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Proceedings Paper

Exploiting current-generation graphics hardware for synthetic-scene generation
Author(s): Michael A. Tanner; Wayne A. Keen
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Paper Abstract

Increasing seeker frame rate and pixel count, as well as the demand for higher levels of scene fidelity, have driven scene generation software for hardware-in-the-loop (HWIL) and software-in-the-loop (SWIL) testing to higher levels of parallelization. Because modern PC graphics cards provide multiple computational cores (240 shader cores for a current NVIDIA Corporation GeForce and Quadro cards), implementation of phenomenology codes on graphics processing units (GPUs) offers significant potential for simultaneous enhancement of simulation frame rate and fidelity. To take advantage of this potential requires algorithm implementation that is structured to minimize data transfers between the central processing unit (CPU) and the GPU. In this paper, preliminary methodologies developed at the Kinetic Hardware In-The-Loop Simulator (KHILS) will be presented. Included in this paper will be various language tradeoffs between conventional shader programming, Compute Unified Device Architecture (CUDA) and Open Computing Language (OpenCL), including performance trades and possible pathways for future tool development.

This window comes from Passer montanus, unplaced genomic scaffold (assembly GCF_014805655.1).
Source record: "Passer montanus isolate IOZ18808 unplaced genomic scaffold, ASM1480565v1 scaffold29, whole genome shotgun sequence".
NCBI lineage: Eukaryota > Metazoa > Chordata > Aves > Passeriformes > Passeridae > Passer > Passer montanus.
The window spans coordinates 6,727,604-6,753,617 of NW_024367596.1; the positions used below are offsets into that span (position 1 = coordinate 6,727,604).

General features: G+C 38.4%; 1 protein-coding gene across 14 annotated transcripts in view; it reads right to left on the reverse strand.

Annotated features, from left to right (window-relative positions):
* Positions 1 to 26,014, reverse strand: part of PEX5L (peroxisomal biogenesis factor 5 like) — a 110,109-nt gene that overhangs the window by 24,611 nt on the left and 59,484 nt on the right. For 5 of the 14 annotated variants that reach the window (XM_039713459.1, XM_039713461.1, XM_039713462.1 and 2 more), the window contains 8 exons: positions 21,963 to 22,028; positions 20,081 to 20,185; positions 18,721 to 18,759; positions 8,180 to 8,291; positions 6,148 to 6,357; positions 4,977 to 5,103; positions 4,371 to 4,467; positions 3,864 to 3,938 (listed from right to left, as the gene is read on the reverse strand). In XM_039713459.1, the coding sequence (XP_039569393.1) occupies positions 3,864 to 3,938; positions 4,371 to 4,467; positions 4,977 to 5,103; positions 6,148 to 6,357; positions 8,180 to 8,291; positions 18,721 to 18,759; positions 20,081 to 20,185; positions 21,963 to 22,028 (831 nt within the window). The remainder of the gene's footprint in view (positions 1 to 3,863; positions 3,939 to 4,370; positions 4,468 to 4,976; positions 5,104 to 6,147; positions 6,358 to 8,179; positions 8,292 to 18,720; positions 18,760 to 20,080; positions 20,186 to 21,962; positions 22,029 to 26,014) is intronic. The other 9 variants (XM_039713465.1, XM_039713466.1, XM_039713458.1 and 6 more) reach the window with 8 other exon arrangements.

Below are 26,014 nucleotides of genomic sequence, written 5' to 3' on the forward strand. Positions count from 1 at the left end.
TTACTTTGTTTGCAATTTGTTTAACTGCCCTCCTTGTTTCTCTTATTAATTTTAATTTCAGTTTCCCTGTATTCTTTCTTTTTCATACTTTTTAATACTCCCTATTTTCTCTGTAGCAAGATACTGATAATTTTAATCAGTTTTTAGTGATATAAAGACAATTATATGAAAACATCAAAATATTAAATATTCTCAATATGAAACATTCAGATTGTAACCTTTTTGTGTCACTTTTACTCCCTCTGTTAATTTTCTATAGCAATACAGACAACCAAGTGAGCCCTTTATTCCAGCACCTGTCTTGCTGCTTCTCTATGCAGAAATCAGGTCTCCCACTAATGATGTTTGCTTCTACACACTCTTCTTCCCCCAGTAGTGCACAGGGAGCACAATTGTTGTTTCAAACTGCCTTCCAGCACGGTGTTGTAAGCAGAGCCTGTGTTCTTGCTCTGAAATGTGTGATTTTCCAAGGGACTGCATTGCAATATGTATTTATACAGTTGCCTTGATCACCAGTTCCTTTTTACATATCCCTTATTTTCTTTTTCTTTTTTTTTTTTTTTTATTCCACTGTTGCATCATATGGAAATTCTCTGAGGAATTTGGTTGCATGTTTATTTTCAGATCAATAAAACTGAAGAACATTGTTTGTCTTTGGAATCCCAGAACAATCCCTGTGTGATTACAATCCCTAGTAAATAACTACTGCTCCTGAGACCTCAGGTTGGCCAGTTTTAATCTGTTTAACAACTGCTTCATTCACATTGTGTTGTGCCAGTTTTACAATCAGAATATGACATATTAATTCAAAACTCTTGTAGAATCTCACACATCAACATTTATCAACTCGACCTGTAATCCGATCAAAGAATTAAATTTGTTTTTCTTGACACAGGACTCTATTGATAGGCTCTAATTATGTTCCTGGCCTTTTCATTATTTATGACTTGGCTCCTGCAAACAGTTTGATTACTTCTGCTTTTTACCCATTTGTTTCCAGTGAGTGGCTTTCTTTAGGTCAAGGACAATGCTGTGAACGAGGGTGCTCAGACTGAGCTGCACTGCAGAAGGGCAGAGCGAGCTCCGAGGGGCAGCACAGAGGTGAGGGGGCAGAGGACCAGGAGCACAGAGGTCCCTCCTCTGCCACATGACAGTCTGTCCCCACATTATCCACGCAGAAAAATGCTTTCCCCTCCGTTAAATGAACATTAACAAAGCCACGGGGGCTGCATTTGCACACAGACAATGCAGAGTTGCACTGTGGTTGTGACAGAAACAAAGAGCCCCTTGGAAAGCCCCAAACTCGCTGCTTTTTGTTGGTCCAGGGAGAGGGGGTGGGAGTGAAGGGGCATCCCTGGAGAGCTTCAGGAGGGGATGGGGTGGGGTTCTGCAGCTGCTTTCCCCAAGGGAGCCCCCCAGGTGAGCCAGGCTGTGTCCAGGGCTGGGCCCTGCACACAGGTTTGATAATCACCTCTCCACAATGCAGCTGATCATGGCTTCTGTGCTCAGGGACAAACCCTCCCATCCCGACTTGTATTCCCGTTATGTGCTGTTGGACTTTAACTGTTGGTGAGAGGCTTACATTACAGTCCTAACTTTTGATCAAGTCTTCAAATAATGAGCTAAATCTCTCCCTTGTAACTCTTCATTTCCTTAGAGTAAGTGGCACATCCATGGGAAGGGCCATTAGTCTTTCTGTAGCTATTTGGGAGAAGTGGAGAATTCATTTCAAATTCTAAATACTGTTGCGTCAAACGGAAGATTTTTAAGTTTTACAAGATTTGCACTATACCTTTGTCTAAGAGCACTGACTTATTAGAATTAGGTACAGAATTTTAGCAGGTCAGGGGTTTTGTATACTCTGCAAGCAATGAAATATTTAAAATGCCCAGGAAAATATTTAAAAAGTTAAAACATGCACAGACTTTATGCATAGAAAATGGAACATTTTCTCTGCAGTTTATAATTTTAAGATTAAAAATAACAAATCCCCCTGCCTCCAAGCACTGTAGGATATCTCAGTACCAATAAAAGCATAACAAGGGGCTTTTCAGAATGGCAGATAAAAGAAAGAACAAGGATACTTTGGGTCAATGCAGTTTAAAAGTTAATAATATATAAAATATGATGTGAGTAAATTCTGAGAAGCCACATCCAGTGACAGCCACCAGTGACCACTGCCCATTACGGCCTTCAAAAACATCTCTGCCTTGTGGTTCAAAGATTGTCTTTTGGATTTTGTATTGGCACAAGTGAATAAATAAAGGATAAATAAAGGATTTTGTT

Paper Details

Date Published: 24 April 2010
PDF: 9 pages
Proc. SPIE 7663, Technologies for Synthetic Environments: Hardware-in-the-Loop Testing XV, 76630P (24 April 2010); doi: 10.1117/12.851798
Show Author Affiliations
Michael A. Tanner, Air Force Research Lab. (United States)
Wayne A. Keen, L3 GS&ES (United States)


Published in SPIE Proceedings Vol. 7663:
Technologies for Synthetic Environments: Hardware-in-the-Loop Testing XV
James A. Buford; Robert Lee Murrer, Editor(s)

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